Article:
Dressing Rooms: Legal, Physical and Emotional

We’ve teamed up with our favorite fashion transgressors, dapperQ, to tackle your most pressing, masculine-of-center clothing quandaries! For more on dapperQ and how to submit your own questions, just scroll on down to the bottom of this post.


Q:
When I’m shopping in the men’s/boy’s department, which dressing room am I supposed to use?

A:

I preface this post by stating that my response to the above question should not be taken as legal advice and that readers should consider their safety when deciding which dressing room to use.

Many of our readers at dapperQ and allies have had negative experiences with shopping, especially when it comes to using gender specific dressing rooms. Our very own founder, Susan Herr, was prevented from using a “men’s” dressing room and asked to use a “women’s” dressing room at a Loehmanns in the heart of one of Manhattan’s most notorious gayboorhoods, Chelsea. dapperQ contributor Titus Androgynous was once redirected to a “women’s” dressing room when she asked if she could use a “men’s” dressing room that was closer to the items she needed to try on. (Titus no longer asks. Titus just walks in like she belongs and lets the store staff “question their assumptions.”) A Butch Voices article also chronicles the more overt tactics that are employed to intimidate people into complying with binary gender norms when it comes to using dressing rooms. These types of experiences are some of the primary forces that drive the need for the work we do at dapperQ.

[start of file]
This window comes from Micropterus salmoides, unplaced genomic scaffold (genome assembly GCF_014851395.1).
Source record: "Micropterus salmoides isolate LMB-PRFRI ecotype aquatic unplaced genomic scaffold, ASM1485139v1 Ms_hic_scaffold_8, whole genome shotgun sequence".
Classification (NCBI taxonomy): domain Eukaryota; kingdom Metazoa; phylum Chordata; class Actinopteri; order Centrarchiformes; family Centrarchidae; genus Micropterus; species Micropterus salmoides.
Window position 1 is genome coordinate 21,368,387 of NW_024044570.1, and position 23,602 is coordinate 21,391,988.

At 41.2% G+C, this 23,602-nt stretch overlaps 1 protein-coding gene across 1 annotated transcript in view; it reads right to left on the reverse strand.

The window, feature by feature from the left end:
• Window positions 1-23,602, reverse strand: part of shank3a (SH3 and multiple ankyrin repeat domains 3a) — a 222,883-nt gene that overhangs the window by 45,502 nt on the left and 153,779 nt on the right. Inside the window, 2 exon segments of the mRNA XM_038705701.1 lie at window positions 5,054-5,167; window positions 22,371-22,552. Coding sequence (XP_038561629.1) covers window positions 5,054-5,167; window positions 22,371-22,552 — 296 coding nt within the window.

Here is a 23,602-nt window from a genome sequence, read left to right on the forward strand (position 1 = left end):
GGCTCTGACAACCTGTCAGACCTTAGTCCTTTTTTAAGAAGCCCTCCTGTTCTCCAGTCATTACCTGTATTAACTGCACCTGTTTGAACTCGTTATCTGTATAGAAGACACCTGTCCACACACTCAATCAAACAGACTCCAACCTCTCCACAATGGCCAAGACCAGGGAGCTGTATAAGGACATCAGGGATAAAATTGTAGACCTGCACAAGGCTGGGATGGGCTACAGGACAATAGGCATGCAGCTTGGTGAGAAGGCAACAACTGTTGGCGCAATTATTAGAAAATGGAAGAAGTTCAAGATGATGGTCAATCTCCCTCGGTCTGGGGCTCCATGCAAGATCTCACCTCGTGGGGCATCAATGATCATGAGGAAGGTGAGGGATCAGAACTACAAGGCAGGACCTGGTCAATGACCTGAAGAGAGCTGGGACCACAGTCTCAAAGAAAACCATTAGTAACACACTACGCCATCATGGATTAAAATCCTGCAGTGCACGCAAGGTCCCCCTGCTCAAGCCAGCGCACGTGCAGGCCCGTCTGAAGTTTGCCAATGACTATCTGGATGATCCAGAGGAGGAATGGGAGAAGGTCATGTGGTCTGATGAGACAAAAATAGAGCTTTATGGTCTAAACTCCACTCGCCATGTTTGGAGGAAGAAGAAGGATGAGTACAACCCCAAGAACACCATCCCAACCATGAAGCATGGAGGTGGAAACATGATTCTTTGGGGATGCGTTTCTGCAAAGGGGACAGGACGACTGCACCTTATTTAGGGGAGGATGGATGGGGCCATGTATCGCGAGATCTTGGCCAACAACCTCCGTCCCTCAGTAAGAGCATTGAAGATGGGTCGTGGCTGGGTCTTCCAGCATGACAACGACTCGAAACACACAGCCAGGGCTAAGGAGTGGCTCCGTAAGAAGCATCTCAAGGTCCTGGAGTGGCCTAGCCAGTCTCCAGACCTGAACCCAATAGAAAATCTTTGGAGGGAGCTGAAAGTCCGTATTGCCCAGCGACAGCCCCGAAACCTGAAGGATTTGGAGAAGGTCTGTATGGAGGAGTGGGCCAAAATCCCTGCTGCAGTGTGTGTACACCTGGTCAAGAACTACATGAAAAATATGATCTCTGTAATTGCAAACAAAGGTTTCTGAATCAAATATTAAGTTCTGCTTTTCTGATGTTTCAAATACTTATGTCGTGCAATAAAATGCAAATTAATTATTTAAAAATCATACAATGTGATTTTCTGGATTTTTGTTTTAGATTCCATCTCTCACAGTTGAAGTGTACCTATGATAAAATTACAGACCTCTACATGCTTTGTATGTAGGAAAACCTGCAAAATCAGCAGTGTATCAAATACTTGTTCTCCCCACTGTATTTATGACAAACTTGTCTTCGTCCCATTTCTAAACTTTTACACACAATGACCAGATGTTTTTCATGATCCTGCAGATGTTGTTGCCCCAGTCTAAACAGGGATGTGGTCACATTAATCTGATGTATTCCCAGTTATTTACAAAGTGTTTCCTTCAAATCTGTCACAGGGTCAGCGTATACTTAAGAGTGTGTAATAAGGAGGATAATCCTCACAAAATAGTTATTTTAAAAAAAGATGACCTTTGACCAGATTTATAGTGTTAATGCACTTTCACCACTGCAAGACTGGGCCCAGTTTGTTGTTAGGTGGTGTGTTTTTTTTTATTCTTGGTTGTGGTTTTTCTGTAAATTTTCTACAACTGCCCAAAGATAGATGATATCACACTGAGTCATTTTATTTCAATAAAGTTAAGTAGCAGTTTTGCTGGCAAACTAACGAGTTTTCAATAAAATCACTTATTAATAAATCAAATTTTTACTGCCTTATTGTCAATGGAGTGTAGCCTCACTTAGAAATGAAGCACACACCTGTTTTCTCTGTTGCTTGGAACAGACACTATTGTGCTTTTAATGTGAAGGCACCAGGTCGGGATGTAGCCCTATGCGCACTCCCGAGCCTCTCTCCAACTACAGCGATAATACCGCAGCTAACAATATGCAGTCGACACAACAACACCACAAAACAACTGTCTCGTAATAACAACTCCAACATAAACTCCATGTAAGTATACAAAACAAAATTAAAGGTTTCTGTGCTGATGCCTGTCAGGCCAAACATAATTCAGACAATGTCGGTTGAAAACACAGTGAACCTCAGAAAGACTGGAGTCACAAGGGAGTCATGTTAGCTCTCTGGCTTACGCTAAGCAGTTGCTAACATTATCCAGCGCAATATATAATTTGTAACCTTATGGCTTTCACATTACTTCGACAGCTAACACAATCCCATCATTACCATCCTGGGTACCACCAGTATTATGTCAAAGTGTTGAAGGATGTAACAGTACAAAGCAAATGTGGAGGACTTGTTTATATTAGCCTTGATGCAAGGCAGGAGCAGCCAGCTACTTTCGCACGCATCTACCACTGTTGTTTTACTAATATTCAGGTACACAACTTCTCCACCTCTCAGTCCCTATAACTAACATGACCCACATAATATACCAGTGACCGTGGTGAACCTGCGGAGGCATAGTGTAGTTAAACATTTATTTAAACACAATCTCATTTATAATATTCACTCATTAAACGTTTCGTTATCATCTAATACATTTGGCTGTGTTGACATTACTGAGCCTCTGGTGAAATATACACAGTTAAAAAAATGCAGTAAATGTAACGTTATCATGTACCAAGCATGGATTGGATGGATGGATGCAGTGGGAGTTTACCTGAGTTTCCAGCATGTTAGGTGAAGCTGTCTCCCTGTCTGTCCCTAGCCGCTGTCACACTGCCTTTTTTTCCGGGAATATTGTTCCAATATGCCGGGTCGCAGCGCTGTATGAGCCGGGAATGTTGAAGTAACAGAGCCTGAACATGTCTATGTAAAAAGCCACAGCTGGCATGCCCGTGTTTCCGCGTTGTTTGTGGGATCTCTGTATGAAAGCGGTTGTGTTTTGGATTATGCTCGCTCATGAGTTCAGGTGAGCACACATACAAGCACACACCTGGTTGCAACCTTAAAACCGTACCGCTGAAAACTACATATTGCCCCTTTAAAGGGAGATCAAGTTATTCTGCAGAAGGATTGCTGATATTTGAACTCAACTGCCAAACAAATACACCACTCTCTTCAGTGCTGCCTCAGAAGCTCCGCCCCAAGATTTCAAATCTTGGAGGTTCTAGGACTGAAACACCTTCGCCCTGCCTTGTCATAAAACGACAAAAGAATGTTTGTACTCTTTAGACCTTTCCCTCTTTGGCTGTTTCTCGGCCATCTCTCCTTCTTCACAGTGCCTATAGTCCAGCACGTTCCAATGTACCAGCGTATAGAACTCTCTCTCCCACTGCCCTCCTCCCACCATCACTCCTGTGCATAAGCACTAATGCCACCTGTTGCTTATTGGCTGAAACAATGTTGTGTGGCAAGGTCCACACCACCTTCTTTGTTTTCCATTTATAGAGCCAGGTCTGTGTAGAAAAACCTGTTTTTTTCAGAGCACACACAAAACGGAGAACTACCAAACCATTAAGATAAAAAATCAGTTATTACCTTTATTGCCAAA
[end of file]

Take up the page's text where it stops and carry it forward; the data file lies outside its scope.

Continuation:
I spoke with a representative from the National Center for Transgender Equality (NCTE) and was told that the answer to this question is that there is no answer to this question. At the moment, NCTE is not aware of any federal, state, or local laws in the United States explicitly barring anyone, regardless of their gender presentation, from entering men’s dressing rooms. For the most part, the same is true for women’s dressing rooms. (There may be loopholes.) Some jurisdictions have explicit anti-discrimination laws that implicitly protect you from being denied entry into dressing rooms based on your gender.

However, the laws are constantly in flux and may change, for better or for worse. Last year, a Texas based Macy’s fired one of their employees, Natalie Johnson, for violating the store’s LGBT policy when she prevented a transgender woman from entering a “women’s dressing area.”

In response to this, Tennessee State Representative Richard Floyd (R) drafted House Bill 2279. If it had passed, the bill would have prevented gender mixing in gender-designated public bathrooms and dressing rooms and required people to use the gender assigned on their birth certificate to determine which spaces are legal to enter. Floyd recently withdrew the bill, but conservative groups have used Johnson’s firing to launch other attacks, such as calls for boycotts.

In addition to knowing your legal rights, the NCTE recommends that you consider your emotional and physical well-being when deciding which dressing room to use. This advice is not meant to discourage you from taking a stand or being true to yourself. On the contrary. It is meant to encourage you to be prepared and strong in your actions, to have a plan and think about how to respond to certain situations in advance so that you can confidently walk into whatever decision you choose. For example, you may want to bring supportive friends and family with you. (They may also be helpful in providing fashion feedback in addition to protection.)